10.5 Evaluating Websites

Obviously, the same tests of evidence discussed earlier must be applied to information you find on a website. You need to determine the reputation or authority of the information producer, the accuracy of what you find online, the recency of the information, the completeness of the data, and so forth.

There are many more clues and tips for helping assure you are thoroughly assessing the information you find on a specific site. One of the main considerations when determining how or if information on a website can be used is to understand the reason the online information producer is making the information available. The website’s main goal might be:

  • Advocacy: attempting to persuade or influence opinion toward a particular position or point of view

  • Marketing: using the site to promote a particular product or service by providing information to consumers or to other businesses

  • News: publishing news and information by media companies is an alternative to their traditional delivery methods.

  • Personal expression: creating personal sites, blogs, or social networking pages allows individuals to express their interests and unique perspectives.

The bottom line here is it’s like the old computer adage: garbage in / garbage out. So, if you want to ensure that you are not producing garbage, make sure you don’t use it.

If you ask, and answer, the following three questions when you go to any website, you should be able to avoid misusing or misunderstanding the information you find:

  • Who is sharing this information?

  • Why are they sharing it?

  • How do they know what they claim to know?

Let’s look at Wikipedia as an example of evaluation. Categorizing Wikipedia is difficult because its contributors may be scholarly experts in their fields, they may be private citizens with some professional or personal knowledge about a topic, but they may also be individuals with misguided information or pranksters whose goal is to deface of this popular site. It also contains obscure information from popular culture or other realms that you may want to learn something about and its contributions are sometimes highly informative and accurate. Because the sources of the information cannot be easily verified or the motivation for providing the information determined, Wikipedia entries can only be used with skepticism and require “second-sourcing” from more authoritative information contributors.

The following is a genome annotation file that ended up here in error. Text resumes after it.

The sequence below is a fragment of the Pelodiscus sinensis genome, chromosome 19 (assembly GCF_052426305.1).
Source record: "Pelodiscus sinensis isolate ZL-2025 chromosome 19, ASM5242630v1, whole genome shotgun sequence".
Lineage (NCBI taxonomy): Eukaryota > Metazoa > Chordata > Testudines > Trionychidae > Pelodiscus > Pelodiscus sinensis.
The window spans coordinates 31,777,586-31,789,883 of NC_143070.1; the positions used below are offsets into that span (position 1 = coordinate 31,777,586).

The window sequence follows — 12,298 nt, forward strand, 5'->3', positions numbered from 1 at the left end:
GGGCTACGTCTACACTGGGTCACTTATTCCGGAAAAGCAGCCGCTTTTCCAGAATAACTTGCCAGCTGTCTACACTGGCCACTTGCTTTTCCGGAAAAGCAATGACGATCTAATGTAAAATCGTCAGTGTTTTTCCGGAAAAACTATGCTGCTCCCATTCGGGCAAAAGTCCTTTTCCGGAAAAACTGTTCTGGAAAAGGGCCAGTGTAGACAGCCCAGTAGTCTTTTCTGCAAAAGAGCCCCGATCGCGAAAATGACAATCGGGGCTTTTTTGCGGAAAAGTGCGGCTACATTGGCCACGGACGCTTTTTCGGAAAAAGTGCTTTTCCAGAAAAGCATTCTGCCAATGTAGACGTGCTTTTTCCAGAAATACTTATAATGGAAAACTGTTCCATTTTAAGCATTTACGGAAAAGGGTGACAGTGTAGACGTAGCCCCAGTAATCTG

Reading the “About Us” information on any website will give you valuable information about the site creators’ agenda, backers, and mission. But be sure to critically evaluate the self-description and remember the importance of understanding “ambiguous” terms as discussed earlier in this lesson.

Remember also the contributors to the information search that the information strategy model identifies. Private-sector institutional sources are likely to host sites that advance their business, point of view or support for a particular policy or program. Journalistic organizations host websites to disseminate their news content and gather information from their readers. Scholarly websites produced by universities, research centers or individual scholars are generally designed to highlight the academic work of that institution or individual researcher. Informal sources may host family websites, hobby websites, sites to spread a personal philosophy and for many other purposes. It is your responsibility to identify the type of contributor who created that site when you are deciding whether or not to use any information you find there.

Here is a link to a little cartoon with a good explanation of how to evaluate a website: https://www.youtube.com/watch?v=aem3JahbXfk


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Information Strategies for Communicators Copyright © 2015 by Kathleen A. Hansen and Nora Paul is licensed under a Creative Commons Attribution 4.0 International License, except where otherwise noted.